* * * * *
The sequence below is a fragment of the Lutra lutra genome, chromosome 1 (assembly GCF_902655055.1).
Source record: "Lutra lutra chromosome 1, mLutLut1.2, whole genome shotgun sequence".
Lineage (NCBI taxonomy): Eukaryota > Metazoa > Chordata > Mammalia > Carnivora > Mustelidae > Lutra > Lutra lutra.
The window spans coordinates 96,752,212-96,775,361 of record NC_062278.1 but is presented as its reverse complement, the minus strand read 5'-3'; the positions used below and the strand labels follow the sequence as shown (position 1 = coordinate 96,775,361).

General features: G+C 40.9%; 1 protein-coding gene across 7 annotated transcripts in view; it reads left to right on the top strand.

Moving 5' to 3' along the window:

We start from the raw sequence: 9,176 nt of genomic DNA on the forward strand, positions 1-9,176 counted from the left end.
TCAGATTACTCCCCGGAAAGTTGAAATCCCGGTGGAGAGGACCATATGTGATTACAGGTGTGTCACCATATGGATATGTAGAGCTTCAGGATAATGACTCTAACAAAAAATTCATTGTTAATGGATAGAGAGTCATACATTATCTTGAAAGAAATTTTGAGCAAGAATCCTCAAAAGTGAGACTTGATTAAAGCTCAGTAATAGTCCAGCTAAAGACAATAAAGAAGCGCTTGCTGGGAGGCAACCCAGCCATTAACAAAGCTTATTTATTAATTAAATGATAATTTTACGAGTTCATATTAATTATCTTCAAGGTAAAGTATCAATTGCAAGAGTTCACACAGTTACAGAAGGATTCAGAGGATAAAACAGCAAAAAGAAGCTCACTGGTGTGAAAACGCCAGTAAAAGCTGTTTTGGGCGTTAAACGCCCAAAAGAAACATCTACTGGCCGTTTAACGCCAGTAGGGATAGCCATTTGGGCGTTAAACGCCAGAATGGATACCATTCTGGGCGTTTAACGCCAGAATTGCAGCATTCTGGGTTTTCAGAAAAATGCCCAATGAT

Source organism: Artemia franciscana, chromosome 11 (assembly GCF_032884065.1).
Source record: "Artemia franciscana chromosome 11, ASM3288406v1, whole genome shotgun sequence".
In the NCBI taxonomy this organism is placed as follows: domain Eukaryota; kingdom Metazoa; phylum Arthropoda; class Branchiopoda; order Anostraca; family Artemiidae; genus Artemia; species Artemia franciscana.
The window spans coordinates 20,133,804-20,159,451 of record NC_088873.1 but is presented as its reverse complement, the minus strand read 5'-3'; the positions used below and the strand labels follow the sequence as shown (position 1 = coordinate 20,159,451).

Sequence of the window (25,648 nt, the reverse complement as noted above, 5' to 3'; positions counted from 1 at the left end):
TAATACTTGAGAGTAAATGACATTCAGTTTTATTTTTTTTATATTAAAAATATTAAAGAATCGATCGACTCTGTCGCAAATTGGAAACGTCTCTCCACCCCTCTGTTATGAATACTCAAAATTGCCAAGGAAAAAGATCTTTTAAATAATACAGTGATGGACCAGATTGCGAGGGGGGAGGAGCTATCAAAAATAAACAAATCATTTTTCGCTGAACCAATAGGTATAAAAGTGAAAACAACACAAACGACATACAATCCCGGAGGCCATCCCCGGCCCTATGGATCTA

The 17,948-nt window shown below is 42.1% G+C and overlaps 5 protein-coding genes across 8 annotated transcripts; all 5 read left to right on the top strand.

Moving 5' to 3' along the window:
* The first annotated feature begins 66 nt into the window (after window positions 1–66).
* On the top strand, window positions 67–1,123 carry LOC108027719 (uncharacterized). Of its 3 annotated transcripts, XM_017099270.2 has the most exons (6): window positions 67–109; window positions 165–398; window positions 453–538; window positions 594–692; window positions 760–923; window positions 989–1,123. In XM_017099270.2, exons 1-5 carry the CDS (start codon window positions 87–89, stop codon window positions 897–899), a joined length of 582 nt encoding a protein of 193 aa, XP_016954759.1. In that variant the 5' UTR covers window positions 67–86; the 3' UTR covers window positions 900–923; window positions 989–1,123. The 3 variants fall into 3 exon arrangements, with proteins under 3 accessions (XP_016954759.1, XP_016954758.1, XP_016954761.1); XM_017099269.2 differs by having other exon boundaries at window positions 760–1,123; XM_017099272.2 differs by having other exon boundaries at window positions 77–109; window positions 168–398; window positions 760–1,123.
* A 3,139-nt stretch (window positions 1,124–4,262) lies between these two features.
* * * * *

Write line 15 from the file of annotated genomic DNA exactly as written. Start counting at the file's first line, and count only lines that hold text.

The 17,948-nt window shown below is 42.1% G+C and overlaps 5 protein-coding genes across 8 annotated transcripts; all 5 read left to right on the top strand.